The house mouse (Mus musculus) is a small mammal of the order Rodentia, characteristically having a pointed snout, small rounded ears, and a long naked or almost hairless tail. It is one of the most numerous species of the genus Mus. Although a wild animal, the house mouse mainly lives in association with humans.
The house mouse has been domesticated as the pet or fancy mouse, and as the laboratory mouse, which is one of the most important model organisms in biology and medicine. It is by far the animal most commonly genetically altered for scientific research.
House mice have an adult body length (nose to base of tail) of 3.0–3.9 in and a tail length of .0–3.9 in. The weight is typically 0.4–0.9 oz. In the wild they vary in color from light to dark brown but domesticated fancy mice and laboratory mice are produced in many colors ranging from white to champagne to black.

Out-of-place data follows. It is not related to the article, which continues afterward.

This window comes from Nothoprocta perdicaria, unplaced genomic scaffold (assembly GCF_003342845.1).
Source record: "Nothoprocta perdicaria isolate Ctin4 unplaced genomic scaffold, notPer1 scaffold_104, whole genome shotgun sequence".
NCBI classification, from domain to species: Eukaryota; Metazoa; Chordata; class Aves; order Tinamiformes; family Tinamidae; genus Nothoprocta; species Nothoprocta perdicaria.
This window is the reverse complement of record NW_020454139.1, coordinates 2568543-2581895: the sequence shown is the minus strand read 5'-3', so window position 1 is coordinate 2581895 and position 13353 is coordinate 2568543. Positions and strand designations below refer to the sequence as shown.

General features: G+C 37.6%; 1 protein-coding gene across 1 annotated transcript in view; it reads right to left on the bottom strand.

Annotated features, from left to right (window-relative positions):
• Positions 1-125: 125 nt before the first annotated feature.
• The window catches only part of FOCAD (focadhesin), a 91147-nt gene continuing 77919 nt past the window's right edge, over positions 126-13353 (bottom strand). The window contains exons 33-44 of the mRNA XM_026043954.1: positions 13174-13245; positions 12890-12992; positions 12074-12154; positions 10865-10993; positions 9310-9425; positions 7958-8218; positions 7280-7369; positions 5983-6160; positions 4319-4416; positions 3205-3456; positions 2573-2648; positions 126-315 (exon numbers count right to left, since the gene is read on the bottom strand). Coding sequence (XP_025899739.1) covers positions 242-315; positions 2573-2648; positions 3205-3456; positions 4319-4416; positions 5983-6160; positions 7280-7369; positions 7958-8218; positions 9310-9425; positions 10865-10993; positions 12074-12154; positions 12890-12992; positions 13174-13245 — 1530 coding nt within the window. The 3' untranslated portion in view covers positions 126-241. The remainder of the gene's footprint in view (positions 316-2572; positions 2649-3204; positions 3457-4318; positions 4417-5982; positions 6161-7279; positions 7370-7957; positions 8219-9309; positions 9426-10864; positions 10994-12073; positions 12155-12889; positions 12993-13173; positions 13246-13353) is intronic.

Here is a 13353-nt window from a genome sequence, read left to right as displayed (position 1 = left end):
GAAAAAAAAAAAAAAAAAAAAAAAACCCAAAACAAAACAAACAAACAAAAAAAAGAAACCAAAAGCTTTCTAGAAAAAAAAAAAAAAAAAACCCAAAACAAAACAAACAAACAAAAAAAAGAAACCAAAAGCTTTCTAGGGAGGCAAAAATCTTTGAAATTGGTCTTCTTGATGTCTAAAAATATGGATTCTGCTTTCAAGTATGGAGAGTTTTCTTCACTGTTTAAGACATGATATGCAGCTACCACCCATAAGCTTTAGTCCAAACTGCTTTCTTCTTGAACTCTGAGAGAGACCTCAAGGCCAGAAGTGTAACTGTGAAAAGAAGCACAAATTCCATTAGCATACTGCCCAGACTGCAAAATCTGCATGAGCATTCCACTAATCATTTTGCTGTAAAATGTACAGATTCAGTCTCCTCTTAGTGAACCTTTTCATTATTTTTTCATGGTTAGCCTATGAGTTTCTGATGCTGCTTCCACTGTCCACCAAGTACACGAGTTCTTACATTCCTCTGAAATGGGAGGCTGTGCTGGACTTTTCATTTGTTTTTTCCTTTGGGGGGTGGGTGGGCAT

They have short hair and a some, but not all, sub-species have a light belly. The ears and tail have little hair. The hind feet are short compared to Apodemus mice; the normal gait is a run with a stride of about 1.8 in, though they can jump vertically up to 18 in.
The voice is a high-pitched squeak. House mice thrive under a variety of conditions: they are found in and around homes and commercial structures, as well as in open fields and agricultural lands.